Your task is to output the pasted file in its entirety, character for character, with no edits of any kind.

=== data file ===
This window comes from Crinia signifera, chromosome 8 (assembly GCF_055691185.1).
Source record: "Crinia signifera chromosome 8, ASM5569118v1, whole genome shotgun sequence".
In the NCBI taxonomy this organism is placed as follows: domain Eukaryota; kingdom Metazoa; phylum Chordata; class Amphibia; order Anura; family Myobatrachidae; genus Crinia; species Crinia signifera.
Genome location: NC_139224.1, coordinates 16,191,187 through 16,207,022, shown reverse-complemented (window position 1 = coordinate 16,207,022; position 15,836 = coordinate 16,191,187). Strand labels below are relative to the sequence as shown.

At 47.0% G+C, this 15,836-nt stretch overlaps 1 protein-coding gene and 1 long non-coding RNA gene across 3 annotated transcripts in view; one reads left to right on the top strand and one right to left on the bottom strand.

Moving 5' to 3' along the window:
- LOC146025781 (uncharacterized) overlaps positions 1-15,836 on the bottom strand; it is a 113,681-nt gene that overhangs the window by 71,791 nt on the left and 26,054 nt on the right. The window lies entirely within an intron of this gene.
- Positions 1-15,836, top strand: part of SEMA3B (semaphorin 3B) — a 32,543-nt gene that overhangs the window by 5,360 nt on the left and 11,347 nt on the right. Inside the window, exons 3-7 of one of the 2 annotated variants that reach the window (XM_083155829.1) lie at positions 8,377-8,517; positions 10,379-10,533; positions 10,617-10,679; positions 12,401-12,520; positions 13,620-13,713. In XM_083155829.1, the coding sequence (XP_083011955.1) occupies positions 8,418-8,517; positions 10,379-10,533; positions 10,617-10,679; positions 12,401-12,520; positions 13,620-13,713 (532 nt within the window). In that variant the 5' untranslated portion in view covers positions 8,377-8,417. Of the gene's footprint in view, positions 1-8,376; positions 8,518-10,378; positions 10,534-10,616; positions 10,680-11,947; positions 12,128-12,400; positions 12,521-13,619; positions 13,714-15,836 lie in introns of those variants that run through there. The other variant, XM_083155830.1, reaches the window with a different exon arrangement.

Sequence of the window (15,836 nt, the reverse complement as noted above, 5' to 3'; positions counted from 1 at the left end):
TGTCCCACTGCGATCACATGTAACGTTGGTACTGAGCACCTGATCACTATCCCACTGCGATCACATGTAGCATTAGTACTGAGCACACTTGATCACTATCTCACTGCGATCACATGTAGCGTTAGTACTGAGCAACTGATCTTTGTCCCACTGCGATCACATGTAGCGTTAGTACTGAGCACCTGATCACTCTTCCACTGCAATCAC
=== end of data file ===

This window comes from Crinia signifera, chromosome 8 (assembly GCF_055691185.1).
Source record: "Crinia signifera chromosome 8, ASM5569118v1, whole genome shotgun sequence".
In the NCBI taxonomy this organism is placed as follows: domain Eukaryota; kingdom Metazoa; phylum Chordata; class Amphibia; order Anura; family Myobatrachidae; genus Crinia; species Crinia signifera.
Genome location: NC_139224.1, coordinates 16,191,187 through 16,207,022, shown reverse-complemented (window position 1 = coordinate 16,207,022; position 15,836 = coordinate 16,191,187). Strand labels below are relative to the sequence as shown.

At 47.0% G+C, this 15,836-nt stretch overlaps 1 protein-coding gene and 1 long non-coding RNA gene across 3 annotated transcripts in view; one reads left to right on the top strand and one right to left on the bottom strand.

Moving 5' to 3' along the window:
- LOC146025781 (uncharacterized) overlaps positions 1-15,836 on the bottom strand; it is a 113,681-nt gene that overhangs the window by 71,791 nt on the left and 26,054 nt on the right. The window lies entirely within an intron of this gene.
- Positions 1-15,836, top strand: part of SEMA3B (semaphorin 3B) — a 32,543-nt gene that overhangs the window by 5,360 nt on the left and 11,347 nt on the right. Inside the window, exons 3-7 of one of the 2 annotated variants that reach the window (XM_083155829.1) lie at positions 8,377-8,517; positions 10,379-10,533; positions 10,617-10,679; positions 12,401-12,520; positions 13,620-13,713. In XM_083155829.1, the coding sequence (XP_083011955.1) occupies positions 8,418-8,517; positions 10,379-10,533; positions 10,617-10,679; positions 12,401-12,520; positions 13,620-13,713 (532 nt within the window). In that variant the 5' untranslated portion in view covers positions 8,377-8,417. Of the gene's footprint in view, positions 1-8,376; positions 8,518-10,378; positions 10,534-10,616; positions 10,680-11,947; positions 12,128-12,400; positions 12,521-13,619; positions 13,714-15,836 lie in introns of those variants that run through there. The other variant, XM_083155830.1, reaches the window with a different exon arrangement.

Sequence of the window (15,836 nt, the reverse complement as noted above, 5' to 3'; positions counted from 1 at the left end):
TGTCCCACTGCGATCACATGTAACGTTGGTACTGAGCACCTGATCACTATCCCACTGCGATCACATGTAGCATTAGTACTGAGCACACTTGATCACTATCTCACTGCGATCACATGTAGCGTTAGTACTGAGCAACTGATCTTTGTCCCACTGCGATCACATGTAGCGTTAGTACTGAGCACCTGATCACTCTTCCACTGCAATCAC